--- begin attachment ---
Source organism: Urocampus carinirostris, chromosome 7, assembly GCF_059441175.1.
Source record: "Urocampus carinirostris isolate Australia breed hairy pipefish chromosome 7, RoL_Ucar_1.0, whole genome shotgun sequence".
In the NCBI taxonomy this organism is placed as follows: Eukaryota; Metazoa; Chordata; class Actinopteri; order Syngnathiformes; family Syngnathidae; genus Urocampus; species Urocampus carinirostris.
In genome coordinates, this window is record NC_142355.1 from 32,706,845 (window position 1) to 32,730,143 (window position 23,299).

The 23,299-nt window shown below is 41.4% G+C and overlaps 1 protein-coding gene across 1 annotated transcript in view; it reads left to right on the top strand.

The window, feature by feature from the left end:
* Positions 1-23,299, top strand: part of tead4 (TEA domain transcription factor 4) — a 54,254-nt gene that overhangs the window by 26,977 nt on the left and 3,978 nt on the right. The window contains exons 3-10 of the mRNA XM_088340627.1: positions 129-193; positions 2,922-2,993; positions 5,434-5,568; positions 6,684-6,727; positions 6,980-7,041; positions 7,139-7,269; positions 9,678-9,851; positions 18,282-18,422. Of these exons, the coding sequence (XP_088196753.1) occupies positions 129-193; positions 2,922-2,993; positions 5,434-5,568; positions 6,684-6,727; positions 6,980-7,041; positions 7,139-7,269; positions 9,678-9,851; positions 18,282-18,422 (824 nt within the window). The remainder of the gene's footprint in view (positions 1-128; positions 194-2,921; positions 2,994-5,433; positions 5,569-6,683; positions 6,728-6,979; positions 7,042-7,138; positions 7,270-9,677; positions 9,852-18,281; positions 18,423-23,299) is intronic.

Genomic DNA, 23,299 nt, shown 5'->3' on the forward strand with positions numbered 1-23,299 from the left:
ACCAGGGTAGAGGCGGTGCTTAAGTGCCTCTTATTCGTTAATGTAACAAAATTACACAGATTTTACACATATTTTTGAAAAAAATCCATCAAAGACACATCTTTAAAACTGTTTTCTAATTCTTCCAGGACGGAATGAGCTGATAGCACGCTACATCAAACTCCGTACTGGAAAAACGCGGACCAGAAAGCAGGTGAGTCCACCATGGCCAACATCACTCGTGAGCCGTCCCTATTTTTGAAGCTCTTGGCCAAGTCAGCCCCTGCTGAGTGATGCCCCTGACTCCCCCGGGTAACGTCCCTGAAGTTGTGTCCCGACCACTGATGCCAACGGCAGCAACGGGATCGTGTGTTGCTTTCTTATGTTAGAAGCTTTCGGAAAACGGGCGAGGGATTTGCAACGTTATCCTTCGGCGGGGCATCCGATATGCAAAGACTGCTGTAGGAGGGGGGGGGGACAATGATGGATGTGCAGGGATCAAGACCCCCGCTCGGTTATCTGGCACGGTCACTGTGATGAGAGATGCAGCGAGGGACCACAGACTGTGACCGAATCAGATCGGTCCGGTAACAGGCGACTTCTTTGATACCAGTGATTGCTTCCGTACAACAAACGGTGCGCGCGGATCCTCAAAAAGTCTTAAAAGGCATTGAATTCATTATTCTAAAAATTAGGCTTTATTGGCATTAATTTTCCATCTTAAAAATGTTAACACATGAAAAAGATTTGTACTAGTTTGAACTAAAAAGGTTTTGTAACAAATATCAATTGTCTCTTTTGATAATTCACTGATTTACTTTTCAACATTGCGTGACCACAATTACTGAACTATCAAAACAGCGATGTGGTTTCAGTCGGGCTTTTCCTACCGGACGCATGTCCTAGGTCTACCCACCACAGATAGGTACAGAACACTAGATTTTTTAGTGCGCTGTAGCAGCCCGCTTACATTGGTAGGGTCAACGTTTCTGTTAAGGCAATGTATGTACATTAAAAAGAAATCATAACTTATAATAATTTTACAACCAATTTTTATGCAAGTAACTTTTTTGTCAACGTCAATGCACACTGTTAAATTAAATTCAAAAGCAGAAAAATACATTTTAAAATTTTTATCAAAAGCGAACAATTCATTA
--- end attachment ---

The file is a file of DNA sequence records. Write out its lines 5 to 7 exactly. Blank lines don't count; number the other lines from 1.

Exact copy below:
The 23,299-nt window shown below is 41.4% G+C and overlaps 1 protein-coding gene across 1 annotated transcript in view; it reads left to right on the top strand.

The window, feature by feature from the left end:
* Positions 1-23,299, top strand: part of tead4 (TEA domain transcription factor 4) — a 54,254-nt gene that overhangs the window by 26,977 nt on the left and 3,978 nt on the right. The window contains exons 3-10 of the mRNA XM_088340627.1: positions 129-193; positions 2,922-2,993; positions 5,434-5,568; positions 6,684-6,727; positions 6,980-7,041; positions 7,139-7,269; positions 9,678-9,851; positions 18,282-18,422. Of these exons, the coding sequence (XP_088196753.1) occupies positions 129-193; positions 2,922-2,993; positions 5,434-5,568; positions 6,684-6,727; positions 6,980-7,041; positions 7,139-7,269; positions 9,678-9,851; positions 18,282-18,422 (824 nt within the window). The remainder of the gene's footprint in view (positions 1-128; positions 194-2,921; positions 2,994-5,433; positions 5,569-6,683; positions 6,728-6,979; positions 7,042-7,138; positions 7,270-9,677; positions 9,852-18,281; positions 18,423-23,299) is intronic.